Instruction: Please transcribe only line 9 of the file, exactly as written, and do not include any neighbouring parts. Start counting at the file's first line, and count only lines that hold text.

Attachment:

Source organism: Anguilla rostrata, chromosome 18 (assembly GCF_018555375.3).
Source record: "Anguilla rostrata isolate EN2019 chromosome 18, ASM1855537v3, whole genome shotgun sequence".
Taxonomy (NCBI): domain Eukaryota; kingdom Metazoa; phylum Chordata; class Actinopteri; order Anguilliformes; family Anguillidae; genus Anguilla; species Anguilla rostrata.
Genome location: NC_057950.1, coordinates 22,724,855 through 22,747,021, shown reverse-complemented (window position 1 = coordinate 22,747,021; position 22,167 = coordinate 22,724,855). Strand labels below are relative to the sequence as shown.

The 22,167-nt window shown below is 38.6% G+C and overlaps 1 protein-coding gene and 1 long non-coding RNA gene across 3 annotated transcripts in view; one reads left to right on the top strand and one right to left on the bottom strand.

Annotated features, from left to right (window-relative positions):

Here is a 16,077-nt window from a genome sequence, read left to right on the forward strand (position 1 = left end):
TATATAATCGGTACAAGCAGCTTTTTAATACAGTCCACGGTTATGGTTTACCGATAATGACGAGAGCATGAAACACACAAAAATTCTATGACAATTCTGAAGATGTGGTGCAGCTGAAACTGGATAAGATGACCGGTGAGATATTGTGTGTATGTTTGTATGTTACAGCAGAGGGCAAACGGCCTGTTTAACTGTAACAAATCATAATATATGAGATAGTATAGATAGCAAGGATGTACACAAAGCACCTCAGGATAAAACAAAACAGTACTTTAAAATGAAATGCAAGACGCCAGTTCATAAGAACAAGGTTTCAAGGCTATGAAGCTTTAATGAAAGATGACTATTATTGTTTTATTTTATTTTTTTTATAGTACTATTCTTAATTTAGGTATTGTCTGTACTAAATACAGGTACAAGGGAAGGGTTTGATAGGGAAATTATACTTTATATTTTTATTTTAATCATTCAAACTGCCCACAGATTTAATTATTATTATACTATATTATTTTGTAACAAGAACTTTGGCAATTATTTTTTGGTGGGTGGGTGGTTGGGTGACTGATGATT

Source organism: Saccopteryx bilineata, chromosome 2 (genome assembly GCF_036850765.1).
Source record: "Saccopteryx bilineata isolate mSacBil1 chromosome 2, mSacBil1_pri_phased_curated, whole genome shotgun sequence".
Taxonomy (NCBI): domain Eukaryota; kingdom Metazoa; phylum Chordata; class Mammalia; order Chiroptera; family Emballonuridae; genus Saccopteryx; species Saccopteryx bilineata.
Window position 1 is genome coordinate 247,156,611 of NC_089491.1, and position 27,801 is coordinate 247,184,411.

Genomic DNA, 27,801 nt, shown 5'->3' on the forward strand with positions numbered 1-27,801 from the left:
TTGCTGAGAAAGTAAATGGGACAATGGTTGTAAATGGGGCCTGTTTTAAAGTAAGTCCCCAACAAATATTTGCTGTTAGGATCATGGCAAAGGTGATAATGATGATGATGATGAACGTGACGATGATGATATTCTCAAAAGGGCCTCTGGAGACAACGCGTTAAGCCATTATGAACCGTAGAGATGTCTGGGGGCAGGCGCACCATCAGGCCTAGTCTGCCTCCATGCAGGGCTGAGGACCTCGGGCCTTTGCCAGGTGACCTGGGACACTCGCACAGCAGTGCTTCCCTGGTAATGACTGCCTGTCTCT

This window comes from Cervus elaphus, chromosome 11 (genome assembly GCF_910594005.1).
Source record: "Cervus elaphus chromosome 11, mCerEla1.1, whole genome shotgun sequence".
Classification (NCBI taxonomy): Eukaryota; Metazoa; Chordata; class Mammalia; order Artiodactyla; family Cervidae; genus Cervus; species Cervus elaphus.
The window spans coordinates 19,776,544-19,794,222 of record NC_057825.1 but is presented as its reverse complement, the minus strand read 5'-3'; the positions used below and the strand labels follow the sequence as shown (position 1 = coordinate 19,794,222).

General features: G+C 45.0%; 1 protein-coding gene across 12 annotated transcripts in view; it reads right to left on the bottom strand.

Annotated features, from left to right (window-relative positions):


Source organism: Saccopteryx bilineata, chromosome 2 (genome assembly GCF_036850765.1).